Unsung Heroes of US History


From daring war spies to revolutionary politicians, this book introduces remarkable individuals in US history whose contributions were often overlooked. Colorful spreads full of photographs and sidebars support reader engagement and celebrate each hero's achievements. This entry in our "Unsung Heroes" series provides valuable curricula support.

  • Unsung Heroes

    Set of 4 titles

  • BISACS: JNF007020, JNF007070, JNF007050
  • Genre: Nonfiction
  • Subject: Biography, Careers, History, Social Studies
  • Copyright: 2015
  • Publisher: 12-Story Library
  • Imprint: 12-Story Library
  • Language: English
  • Number of Pages: 32
  • Season: 2016-08-01
  • ISBN: 9781632353627
  • Title Format: Paperback
  • Dewey: 920
  • Dimensions: 7 x 9
  • Interest Level: Grade 3 - Grade 6
  • Reading Level: Grade 4
  • Lexile: 660
  • Guided Reading Level: S
What do Chien-Shiung Wu, Lupe Anguiano, Jagadish Chandra Bose, and Robert Smalls have in common? They are all lesser-known heroes in their respective fields of science, social justice, technology, and U.S. history. Readers are introduced to these figures and others in brief spreads that tell of their specific accomplishments. The writing is direct and to the point; however, overall, the brevity is a detriment to the series. Only the basics are presented, leaving more questions than answers. VERDICT: Though students are introduced to lesser-known significant figures, the dearth of information makes these volumes of limited use. School Library Journal [Apr 2017]
Women and minority groups get their due in the concise collective biographies of the Unsung Heroes series. Each themed volume presents 12 individuals who made important contributions to history or science that went largely unrecognized due to their race or gender. Rather than offering full biographies, the text highlights each person's contribution, its impact, and the obstacles that impeded his or her wider success. Among those featured in Science are Rosalind Franklin (discoverer of DNA's structure) and African American Charles Drew, whose research led to the development of blood banks. Social Justice introduces Felicitas Mendez's efforts to end segregation and deaf activist Frank Bowe's work to protect rights for the disabled. Patricia Bath makes laser eye surgery possible in Technology, which also spotlights Jagadish Bose, a pioneering researcher of wireless technology. U.S. History includes Bass Reeves, an African American lawman in the Wild West, and Victoria Woodhull, who ran for president in 1872. Each individual is given a two-page spread with one to two photos and a quick-fact box recapping key points from the main text; occasionally, another colored box will contain a relevant historical tidbit or a critical-thinking question. The direct sentences and clean layout make these good picks for struggling readers, though all will benefit from learning about the figures being profiled. A concluding ТFact SheetУ offers added historical context. Booklist [Jan 2017]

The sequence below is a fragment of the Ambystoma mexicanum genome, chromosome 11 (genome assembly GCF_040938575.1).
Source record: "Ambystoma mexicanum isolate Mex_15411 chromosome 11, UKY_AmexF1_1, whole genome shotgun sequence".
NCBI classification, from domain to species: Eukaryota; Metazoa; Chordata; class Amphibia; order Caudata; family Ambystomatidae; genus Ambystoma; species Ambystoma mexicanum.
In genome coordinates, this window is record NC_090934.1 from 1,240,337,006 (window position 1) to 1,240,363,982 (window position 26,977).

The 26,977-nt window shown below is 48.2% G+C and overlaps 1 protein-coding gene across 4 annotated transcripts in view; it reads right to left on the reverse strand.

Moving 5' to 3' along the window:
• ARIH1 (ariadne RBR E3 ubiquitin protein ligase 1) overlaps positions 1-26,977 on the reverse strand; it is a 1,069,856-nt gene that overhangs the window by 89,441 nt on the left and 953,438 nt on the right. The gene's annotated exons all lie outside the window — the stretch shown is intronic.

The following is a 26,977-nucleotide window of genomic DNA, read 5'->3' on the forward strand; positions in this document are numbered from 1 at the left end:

This particular series is designed for students in grades 4-6. This book is part of a larger collection published by a group known as 12 Story Library, and each book has just 12 individual sections on their main topic. Each person and achievement throughout the book is described in 2 page increments including photographs, a sidebar with data, and illustrations. The book has a table of contents, glossary, and index along with a fact sheet that helps to explain why the people featured in the book are underrepresented. The publisher features a continually updated page for each book on the web site http://12StoryLibrary.com. The website can be accessed by teachers and students using the digital code or the link provided at the end of the book. For busy teachers who do not have the time to research all that has been achieved in science by less publicized groups, and want their students to realize that contributions to knowledge come from all groups of people, this book could be very useful as a resource in the school library or classroom. The idea that there is a source of more information on a topic will help students to realize that they can use some information as a springboard for greater knowledge. NSTA [Nov 2016]